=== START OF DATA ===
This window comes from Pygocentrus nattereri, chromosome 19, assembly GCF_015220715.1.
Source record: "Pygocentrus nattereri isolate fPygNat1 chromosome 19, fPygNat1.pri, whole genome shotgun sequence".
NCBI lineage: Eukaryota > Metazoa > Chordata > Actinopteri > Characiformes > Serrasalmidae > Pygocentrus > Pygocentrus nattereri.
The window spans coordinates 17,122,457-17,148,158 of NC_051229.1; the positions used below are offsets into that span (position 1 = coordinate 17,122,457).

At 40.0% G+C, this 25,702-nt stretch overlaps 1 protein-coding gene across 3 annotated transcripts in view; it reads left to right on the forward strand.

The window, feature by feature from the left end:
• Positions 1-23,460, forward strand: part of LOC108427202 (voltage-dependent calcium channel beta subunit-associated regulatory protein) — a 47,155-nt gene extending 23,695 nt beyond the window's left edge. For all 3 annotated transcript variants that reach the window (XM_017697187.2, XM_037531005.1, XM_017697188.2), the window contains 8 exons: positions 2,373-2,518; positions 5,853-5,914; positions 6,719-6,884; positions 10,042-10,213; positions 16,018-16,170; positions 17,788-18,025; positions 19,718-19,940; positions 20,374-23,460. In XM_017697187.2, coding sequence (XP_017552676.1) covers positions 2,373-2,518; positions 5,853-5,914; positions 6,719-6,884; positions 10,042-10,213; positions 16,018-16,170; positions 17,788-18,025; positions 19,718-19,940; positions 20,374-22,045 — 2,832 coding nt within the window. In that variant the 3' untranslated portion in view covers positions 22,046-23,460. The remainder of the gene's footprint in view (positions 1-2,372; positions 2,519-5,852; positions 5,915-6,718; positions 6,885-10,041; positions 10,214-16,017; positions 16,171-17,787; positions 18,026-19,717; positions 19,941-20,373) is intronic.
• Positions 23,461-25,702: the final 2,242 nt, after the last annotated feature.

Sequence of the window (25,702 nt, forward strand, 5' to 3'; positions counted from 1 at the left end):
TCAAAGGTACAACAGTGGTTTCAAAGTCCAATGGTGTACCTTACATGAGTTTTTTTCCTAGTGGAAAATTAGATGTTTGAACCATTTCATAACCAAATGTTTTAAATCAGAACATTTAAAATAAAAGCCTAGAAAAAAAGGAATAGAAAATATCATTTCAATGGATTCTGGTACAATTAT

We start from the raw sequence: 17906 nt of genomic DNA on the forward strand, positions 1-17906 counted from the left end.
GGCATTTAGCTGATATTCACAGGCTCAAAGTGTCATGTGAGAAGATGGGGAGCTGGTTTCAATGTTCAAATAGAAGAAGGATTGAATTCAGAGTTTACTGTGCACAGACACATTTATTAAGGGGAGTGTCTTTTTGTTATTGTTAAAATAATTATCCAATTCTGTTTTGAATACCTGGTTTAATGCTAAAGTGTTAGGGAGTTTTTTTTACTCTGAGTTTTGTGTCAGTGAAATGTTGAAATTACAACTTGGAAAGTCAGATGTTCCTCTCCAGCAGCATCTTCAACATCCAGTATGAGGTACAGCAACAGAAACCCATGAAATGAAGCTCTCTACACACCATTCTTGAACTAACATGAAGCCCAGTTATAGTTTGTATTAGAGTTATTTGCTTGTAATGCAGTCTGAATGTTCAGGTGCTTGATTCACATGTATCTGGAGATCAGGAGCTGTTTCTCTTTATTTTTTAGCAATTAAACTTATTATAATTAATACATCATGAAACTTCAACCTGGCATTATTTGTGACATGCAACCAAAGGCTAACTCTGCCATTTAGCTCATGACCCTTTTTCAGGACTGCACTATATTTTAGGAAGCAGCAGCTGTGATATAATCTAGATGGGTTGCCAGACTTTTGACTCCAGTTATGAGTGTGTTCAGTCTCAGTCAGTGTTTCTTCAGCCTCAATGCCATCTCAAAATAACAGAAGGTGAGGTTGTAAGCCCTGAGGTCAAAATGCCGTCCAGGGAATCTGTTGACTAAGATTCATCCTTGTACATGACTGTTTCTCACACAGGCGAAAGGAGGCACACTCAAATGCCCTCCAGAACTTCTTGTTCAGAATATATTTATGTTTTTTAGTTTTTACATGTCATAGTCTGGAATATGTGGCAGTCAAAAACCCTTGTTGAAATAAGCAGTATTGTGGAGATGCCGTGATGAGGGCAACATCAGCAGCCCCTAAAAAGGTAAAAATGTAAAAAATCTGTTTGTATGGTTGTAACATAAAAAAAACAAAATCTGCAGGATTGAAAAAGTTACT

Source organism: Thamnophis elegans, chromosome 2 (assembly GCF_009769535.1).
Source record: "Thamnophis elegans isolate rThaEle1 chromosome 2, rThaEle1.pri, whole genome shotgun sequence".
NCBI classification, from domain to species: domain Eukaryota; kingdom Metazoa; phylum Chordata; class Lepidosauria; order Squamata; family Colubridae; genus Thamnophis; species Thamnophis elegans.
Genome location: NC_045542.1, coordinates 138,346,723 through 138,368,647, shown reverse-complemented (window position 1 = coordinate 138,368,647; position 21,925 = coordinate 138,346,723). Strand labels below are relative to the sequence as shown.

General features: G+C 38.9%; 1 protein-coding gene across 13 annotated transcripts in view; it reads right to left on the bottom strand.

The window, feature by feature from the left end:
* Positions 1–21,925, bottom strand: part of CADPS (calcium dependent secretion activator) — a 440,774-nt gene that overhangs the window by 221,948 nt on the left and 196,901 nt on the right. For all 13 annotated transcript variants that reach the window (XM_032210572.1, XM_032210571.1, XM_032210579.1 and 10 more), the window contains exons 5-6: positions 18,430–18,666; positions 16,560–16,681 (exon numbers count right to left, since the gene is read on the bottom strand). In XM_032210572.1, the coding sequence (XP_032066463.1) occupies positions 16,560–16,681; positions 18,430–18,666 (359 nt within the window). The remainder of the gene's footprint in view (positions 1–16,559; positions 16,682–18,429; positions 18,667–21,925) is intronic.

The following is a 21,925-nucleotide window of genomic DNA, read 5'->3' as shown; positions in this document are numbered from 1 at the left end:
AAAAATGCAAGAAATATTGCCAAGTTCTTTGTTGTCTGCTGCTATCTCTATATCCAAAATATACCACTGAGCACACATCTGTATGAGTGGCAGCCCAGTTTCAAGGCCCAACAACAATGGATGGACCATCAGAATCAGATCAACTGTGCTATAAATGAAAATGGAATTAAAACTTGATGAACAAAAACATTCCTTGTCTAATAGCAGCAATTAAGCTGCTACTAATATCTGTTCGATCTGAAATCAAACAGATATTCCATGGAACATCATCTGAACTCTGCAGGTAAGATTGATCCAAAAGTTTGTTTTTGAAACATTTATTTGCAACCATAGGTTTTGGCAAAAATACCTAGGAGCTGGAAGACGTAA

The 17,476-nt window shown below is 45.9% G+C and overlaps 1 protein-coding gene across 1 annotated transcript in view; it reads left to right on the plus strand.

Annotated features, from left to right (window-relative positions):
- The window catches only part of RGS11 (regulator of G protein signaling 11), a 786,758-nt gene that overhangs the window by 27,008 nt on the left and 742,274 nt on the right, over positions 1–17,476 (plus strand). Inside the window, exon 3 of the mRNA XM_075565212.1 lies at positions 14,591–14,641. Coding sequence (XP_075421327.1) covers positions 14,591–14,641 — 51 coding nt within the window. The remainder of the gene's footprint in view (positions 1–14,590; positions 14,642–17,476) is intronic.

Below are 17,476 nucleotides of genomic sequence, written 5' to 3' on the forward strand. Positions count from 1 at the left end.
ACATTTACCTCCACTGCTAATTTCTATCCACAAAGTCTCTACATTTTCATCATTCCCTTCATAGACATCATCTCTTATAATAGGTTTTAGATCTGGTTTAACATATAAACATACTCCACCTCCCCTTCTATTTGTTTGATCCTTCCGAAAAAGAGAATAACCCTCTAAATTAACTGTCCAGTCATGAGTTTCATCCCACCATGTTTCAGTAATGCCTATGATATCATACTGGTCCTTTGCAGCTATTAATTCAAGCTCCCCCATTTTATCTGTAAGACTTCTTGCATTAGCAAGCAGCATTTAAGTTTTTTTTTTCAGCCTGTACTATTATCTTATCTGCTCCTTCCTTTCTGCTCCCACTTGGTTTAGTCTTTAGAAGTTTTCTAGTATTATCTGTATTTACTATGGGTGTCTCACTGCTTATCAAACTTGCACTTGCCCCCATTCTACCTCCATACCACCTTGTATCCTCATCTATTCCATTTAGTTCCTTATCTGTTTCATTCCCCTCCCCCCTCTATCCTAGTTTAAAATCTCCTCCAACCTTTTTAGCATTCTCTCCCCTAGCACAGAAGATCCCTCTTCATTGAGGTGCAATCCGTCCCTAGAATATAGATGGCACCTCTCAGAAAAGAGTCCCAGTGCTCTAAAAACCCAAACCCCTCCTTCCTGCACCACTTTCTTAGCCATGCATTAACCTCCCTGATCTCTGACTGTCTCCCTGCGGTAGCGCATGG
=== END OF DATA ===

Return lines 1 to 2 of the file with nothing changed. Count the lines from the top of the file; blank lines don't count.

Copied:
This window comes from Pygocentrus nattereri, chromosome 19, assembly GCF_015220715.1.
Source record: "Pygocentrus nattereri isolate fPygNat1 chromosome 19, fPygNat1.pri, whole genome shotgun sequence".